Identifying Pathways from Gender and Sexual Orientation Stigma to Sexual Assault and Dating Violence in Adolescence and Young Adulthood
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MURCHISON, Gabriel Rivers Naniwai
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CitationMURCHISON, Gabriel Rivers Naniwai. 2021. Identifying Pathways from Gender and Sexual Orientation Stigma to Sexual Assault and Dating Violence in Adolescence and Young Adulthood. Doctoral dissertation, Harvard University Graduate School of Arts and Sciences.
AbstractSexual and gender minority (SGM) adolescents and young adults are at elevated risk of both sexual assault and dating/intimate partner violence victimization compared to their cisgender heterosexual peers. This dissertation addresses processes that may relate anti-SGM stigma to interpersonal victimization (sexual assault victimization; dating violence involvement; being controlled by a romantic partner) in adolescence and young adulthood.
The first study addresses the associations among sexual harassment victimization in early adolescence, psychological distress in early adolescence, and dating violence involvement measured in 9th grade in a mixed sample of SGM and non-SGM adolescents. Using longitudinal survey data from 4,718 students in Kansas and Illinois, we found that higher levels of sexual harassment victimization were concurrently associated with higher levels of psychological distress, and higher levels of psychological distress were prospectively associated with higher levels of sexual harassment victimization. Among boys, higher levels of sexual harassment victimization were concurrently associated with higher levels of psychological distress, but psychological distress was not prospectively associated with sexual harassment victimization. For all adolescents, above-mean sexual harassment victimization in 6th, 7th, and 8th grades was associated with higher levels of dating violence victimization and perpetration measured in 9th grade, while above-mean psychological distress in 6th, 7th, and 8th grades was not significantly associated with dating violence victimization or perpetration measured in 9th grade. These findings suggest that chronic sexual harassment victimization in early adolescence is a risk factor for dating violence perpetration and victimization and that the relationship between psychological distress and sexual harassment victimization varies by gender.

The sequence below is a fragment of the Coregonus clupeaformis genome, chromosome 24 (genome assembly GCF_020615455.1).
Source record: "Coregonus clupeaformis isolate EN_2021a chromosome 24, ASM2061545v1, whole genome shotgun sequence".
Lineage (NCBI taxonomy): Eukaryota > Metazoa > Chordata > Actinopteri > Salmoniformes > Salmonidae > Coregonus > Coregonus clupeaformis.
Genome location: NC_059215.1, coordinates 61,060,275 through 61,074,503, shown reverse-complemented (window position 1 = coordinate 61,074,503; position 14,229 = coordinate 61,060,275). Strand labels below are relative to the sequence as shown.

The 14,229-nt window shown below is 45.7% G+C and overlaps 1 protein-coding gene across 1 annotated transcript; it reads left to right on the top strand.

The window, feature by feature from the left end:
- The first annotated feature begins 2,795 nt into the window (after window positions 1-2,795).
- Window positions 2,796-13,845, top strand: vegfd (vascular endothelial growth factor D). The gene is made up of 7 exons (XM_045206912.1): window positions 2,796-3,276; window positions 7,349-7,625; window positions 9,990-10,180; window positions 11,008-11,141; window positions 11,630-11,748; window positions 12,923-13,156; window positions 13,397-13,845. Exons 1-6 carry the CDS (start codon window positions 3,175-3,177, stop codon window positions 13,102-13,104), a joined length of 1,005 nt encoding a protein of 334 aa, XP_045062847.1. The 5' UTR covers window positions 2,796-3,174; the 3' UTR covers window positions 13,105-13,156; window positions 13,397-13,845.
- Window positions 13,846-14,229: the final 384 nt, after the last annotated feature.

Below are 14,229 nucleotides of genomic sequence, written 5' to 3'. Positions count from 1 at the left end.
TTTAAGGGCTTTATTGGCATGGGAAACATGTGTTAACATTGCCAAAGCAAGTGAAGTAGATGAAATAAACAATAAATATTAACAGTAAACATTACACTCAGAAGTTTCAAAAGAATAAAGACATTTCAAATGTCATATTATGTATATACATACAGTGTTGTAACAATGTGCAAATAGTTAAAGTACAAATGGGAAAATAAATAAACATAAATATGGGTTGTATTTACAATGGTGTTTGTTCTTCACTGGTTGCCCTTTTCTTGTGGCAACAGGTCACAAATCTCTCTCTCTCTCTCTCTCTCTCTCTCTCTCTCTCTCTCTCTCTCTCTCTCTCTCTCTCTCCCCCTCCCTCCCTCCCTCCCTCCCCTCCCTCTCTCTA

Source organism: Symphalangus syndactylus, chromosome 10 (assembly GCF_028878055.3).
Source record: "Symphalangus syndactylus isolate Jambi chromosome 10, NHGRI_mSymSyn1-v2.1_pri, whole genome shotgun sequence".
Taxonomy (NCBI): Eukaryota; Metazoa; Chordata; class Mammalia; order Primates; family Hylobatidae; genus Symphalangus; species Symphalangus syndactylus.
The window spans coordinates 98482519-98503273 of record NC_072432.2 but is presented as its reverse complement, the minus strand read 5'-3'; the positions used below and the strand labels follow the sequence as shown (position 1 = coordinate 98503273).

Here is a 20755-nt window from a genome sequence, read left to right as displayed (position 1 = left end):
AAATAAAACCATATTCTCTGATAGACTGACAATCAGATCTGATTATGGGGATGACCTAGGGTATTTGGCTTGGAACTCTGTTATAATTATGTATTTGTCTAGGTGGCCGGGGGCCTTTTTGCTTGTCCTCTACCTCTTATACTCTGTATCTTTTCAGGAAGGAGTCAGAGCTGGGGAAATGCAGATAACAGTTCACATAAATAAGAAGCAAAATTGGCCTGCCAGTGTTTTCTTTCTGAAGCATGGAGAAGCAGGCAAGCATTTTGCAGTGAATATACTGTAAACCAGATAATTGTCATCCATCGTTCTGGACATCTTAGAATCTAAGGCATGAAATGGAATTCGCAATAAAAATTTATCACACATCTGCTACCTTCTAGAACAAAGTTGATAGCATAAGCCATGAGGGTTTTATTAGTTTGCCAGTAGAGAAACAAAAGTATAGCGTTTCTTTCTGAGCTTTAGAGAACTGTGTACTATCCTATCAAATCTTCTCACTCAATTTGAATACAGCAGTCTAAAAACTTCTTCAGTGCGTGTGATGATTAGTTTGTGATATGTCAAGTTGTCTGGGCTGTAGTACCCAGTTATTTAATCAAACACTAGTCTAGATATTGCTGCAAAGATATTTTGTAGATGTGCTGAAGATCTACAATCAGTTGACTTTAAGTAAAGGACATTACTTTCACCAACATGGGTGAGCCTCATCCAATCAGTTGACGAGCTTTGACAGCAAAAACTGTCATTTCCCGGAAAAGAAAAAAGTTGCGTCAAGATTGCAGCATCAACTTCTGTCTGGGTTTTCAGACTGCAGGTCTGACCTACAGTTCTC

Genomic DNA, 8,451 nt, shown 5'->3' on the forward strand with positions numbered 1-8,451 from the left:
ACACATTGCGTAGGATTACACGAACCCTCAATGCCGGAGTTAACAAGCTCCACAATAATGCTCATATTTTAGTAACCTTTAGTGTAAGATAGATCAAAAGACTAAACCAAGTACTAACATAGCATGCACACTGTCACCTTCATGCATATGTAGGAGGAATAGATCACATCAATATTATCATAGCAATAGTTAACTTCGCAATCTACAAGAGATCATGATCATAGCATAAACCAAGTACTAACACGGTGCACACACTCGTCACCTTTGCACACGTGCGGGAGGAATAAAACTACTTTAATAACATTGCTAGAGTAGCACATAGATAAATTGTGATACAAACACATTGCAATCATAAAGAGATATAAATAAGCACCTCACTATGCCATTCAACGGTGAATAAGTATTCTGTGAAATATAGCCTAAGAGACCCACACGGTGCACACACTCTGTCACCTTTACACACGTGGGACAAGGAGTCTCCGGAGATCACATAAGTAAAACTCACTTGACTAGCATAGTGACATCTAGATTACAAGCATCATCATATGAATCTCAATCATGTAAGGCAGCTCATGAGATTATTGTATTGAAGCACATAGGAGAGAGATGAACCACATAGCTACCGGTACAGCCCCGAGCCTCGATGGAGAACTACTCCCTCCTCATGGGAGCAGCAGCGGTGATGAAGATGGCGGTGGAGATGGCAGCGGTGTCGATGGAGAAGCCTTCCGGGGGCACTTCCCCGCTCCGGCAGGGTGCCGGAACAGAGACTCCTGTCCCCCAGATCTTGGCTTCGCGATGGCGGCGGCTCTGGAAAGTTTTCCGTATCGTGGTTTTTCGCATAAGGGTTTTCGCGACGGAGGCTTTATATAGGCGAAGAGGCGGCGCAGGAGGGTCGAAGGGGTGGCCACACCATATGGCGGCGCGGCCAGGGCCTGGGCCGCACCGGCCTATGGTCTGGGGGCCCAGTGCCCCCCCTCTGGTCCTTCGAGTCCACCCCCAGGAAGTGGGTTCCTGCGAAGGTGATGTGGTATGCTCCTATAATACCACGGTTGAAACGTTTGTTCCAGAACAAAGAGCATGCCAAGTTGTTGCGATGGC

The second study addresses the extent to which school adult guardianship, bullying victimization, unexcused absences, and family adversity may mediate the disparity in sexual assault and dating violence victimization between SGM and non-SGM adolescents. We used cross-sectional survey data from 15,467 students attending high schools in Dane County, Wisconsin. We found significant indirect effects of SGM identity on sexual assault and/or dating violence victimization via unexcused absences, bullying victimization, and family adversity, with associations varying between subgroups of SGMs. The results suggest that higher levels of other forms of victimization, both at school and within families, may be substantial contributors to SGM adolescents’ elevated risk of sexual assault and dating violence victimization.
The third study addresses the association between stigma and being controlled by a romantic partner among transgender and nonbinary young adults, including the extent to which responses to stigma (internalized stigma, anticipated stigma, and nondisclosure) and economic factors (educational attainment, food insecurity, housing instability, and sex work participation) mediate this association. Using data from an online survey of U.S. transgender and nonbinary young adults (ages 18-30 years) with a history of romantic relationships (n=618), we found that internalized stigma and economic factors partially mediated the positive association between stigma exposure and recent controlling relationship involvement. The results suggest that internalized stigma and economic factors may be ways in which anti-transgender stigma contributes to controlling relationship involvement.
Citable link to this pagehttps://nrs.harvard.edu/URN-3:HUL.INSTREPOS:37368392
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